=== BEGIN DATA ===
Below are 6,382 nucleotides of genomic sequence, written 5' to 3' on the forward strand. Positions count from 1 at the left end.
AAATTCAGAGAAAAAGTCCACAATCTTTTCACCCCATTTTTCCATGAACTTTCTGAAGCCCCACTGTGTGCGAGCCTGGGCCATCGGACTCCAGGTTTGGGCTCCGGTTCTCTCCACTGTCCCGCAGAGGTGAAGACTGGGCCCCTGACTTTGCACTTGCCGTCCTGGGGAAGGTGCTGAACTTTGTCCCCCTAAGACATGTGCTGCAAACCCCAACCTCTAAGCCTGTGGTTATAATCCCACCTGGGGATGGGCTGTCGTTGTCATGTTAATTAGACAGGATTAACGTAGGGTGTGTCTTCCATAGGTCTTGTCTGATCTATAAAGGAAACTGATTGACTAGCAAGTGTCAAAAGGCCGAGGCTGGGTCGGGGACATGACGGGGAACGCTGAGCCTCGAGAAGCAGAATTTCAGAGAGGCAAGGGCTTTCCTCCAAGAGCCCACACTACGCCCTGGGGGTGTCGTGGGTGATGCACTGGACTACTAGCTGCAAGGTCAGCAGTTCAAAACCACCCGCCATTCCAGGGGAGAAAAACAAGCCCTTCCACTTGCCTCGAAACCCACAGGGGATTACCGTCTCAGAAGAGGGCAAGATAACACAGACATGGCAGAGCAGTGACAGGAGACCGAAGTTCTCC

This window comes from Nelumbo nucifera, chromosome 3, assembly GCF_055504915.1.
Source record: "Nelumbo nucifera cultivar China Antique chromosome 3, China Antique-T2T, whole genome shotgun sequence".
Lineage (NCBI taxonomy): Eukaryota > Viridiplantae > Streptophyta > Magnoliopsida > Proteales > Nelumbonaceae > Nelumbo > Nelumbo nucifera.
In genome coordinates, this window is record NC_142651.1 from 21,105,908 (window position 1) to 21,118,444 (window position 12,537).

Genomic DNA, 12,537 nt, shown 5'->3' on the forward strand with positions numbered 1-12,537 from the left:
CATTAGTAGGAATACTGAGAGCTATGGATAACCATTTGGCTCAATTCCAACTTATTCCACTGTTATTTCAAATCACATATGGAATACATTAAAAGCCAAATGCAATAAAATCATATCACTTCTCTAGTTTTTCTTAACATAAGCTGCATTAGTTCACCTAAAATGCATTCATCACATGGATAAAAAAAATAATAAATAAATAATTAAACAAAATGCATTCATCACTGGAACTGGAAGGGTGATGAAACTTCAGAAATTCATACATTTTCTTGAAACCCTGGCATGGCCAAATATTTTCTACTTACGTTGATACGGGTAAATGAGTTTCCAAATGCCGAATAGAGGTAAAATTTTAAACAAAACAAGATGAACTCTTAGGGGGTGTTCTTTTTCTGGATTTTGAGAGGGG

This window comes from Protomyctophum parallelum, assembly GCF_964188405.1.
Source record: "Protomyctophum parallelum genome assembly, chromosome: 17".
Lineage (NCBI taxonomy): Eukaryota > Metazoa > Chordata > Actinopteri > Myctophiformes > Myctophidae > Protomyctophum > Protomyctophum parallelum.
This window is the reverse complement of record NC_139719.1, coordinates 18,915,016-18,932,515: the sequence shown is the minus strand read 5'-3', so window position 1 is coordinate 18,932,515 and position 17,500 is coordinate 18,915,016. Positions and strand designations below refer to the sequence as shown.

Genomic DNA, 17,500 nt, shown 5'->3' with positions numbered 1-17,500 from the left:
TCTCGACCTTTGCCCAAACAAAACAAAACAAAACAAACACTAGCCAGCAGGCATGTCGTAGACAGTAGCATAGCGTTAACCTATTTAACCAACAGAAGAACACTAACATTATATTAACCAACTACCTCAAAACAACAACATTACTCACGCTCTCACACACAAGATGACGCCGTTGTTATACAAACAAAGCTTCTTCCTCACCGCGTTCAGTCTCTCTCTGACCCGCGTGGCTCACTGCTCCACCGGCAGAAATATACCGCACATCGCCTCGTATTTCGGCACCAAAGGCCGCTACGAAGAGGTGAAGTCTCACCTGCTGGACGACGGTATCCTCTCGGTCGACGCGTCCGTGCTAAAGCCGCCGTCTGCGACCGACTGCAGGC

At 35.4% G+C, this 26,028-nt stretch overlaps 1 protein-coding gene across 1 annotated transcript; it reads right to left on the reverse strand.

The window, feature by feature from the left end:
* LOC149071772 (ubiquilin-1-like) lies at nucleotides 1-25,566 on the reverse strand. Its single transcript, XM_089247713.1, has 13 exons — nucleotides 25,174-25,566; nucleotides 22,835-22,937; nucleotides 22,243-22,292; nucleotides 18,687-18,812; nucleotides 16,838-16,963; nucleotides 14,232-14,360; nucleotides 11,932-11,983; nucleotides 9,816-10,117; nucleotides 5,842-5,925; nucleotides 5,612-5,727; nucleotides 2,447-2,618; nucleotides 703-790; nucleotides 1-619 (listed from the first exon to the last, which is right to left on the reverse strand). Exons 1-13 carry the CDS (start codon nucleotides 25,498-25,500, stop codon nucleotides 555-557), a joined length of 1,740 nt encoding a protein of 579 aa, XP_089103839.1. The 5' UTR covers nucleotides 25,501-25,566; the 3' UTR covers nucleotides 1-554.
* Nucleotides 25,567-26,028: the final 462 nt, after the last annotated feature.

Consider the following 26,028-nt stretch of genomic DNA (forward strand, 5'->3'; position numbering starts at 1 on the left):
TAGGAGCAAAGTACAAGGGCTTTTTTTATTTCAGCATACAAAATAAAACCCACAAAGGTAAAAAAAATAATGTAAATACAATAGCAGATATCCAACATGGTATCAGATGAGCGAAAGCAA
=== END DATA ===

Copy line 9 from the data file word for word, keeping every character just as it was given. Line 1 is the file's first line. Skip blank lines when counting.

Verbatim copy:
This window comes from Protomyctophum parallelum, assembly GCF_964188405.1.